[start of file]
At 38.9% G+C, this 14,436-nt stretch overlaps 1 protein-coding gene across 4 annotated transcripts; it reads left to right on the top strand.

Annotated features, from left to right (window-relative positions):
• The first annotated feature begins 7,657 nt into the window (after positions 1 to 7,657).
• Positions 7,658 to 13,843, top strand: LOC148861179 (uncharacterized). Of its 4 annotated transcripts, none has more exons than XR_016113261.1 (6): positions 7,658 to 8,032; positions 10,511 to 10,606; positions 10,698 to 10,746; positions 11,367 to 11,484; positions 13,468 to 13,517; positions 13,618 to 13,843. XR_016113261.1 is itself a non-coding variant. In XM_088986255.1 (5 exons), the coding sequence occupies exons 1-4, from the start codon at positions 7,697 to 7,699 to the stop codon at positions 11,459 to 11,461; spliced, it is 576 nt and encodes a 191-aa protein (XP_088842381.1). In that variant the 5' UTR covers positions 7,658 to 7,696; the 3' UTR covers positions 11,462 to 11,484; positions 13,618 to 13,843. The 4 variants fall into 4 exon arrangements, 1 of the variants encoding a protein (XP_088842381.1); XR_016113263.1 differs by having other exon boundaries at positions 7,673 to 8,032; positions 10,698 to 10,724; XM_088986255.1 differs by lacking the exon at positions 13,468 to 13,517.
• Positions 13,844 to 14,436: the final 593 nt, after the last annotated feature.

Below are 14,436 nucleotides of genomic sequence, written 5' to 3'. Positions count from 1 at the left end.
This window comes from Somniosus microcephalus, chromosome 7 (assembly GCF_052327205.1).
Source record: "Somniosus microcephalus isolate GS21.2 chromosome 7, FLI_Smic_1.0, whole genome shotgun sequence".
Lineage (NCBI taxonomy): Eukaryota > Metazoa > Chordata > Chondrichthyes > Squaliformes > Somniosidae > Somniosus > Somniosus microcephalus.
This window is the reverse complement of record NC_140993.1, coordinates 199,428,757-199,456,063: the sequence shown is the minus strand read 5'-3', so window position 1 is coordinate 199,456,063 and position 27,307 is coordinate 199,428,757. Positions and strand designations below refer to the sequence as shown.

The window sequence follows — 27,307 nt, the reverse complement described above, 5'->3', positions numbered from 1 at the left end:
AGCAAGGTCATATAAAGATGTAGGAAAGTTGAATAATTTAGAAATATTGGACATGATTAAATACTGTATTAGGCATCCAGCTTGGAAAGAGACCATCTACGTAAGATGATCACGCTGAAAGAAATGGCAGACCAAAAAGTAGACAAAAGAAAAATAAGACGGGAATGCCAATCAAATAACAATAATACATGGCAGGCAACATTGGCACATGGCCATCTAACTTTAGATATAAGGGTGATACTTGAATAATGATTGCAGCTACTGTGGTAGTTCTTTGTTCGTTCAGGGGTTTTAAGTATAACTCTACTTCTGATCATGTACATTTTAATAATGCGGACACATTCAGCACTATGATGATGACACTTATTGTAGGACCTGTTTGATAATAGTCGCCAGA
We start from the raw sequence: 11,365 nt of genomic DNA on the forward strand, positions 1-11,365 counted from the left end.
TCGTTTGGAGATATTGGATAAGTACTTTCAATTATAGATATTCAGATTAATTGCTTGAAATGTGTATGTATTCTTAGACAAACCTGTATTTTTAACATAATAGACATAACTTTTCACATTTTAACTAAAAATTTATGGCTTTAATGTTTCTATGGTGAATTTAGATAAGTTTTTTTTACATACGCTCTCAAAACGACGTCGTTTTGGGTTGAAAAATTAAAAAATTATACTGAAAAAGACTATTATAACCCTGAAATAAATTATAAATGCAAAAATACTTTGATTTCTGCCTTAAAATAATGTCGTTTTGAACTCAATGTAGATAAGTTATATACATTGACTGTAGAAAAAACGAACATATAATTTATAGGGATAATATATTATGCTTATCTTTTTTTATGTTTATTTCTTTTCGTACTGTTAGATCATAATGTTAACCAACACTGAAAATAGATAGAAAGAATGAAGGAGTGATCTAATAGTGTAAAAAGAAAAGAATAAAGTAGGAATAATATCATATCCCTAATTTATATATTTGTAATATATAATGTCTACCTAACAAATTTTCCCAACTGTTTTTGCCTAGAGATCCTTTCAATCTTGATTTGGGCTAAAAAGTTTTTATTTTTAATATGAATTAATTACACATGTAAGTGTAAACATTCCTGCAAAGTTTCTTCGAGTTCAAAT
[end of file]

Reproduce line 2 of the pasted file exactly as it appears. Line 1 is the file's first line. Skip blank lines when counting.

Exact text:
Annotated features, from left to right (window-relative positions):